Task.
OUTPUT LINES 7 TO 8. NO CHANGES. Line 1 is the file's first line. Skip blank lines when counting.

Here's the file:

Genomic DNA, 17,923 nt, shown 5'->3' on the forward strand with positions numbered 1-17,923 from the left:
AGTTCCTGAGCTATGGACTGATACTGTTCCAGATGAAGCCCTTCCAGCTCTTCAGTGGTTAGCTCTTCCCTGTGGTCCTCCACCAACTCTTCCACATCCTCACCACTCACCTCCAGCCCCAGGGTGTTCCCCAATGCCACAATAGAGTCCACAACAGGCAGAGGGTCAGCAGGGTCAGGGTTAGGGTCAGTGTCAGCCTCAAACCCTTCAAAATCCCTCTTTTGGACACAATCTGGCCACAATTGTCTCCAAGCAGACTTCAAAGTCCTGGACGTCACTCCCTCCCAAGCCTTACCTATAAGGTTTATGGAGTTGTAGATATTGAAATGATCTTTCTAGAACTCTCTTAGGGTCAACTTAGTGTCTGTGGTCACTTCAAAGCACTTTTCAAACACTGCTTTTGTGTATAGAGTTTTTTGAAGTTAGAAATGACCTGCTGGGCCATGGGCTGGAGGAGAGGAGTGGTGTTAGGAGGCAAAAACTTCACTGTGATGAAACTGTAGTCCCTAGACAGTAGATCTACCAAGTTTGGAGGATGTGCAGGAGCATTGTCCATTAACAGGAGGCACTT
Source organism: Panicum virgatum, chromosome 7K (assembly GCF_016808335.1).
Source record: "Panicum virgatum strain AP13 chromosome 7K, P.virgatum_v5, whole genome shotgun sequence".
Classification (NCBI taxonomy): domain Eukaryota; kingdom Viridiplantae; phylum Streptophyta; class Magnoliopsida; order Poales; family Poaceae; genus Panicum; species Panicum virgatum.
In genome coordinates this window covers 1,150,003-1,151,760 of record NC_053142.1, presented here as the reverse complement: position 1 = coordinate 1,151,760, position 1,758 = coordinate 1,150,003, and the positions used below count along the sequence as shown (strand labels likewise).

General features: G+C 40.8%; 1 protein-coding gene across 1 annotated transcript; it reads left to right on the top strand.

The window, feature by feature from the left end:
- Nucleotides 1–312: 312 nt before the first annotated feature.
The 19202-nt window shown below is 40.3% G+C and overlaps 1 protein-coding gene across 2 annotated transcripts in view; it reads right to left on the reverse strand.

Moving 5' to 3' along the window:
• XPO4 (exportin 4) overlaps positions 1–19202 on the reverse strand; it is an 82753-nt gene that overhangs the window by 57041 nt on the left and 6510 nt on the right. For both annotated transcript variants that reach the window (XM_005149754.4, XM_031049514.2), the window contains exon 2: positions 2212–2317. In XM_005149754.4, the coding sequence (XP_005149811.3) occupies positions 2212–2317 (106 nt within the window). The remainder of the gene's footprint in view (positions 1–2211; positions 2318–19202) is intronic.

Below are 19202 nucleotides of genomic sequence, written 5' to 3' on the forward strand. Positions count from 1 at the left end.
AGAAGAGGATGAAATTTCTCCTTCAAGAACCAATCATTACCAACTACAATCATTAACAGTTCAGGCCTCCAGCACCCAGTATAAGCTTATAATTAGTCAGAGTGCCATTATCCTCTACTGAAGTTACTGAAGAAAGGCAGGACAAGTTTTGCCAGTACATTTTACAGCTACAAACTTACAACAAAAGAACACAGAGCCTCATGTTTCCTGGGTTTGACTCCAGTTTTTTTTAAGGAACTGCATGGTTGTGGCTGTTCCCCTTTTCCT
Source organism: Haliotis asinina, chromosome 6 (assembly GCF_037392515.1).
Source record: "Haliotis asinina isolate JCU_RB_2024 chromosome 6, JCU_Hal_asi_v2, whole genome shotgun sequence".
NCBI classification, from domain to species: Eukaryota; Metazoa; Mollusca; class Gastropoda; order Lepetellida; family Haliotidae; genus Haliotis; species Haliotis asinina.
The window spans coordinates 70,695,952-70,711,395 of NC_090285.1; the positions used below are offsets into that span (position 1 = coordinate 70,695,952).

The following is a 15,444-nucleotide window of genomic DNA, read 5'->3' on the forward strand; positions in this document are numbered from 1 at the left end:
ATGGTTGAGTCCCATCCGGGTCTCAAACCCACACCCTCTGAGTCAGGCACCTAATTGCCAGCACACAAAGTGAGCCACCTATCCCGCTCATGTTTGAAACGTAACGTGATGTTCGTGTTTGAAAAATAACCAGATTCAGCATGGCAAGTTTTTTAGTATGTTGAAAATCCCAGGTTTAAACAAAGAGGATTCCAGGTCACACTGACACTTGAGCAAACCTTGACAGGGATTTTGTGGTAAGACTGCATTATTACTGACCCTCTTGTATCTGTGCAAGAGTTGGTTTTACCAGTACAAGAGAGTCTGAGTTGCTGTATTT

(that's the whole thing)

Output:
General features: G+C 40.8%; 1 protein-coding gene across 1 annotated transcript; it reads left to right on the top strand.

The window, feature by feature from the left end: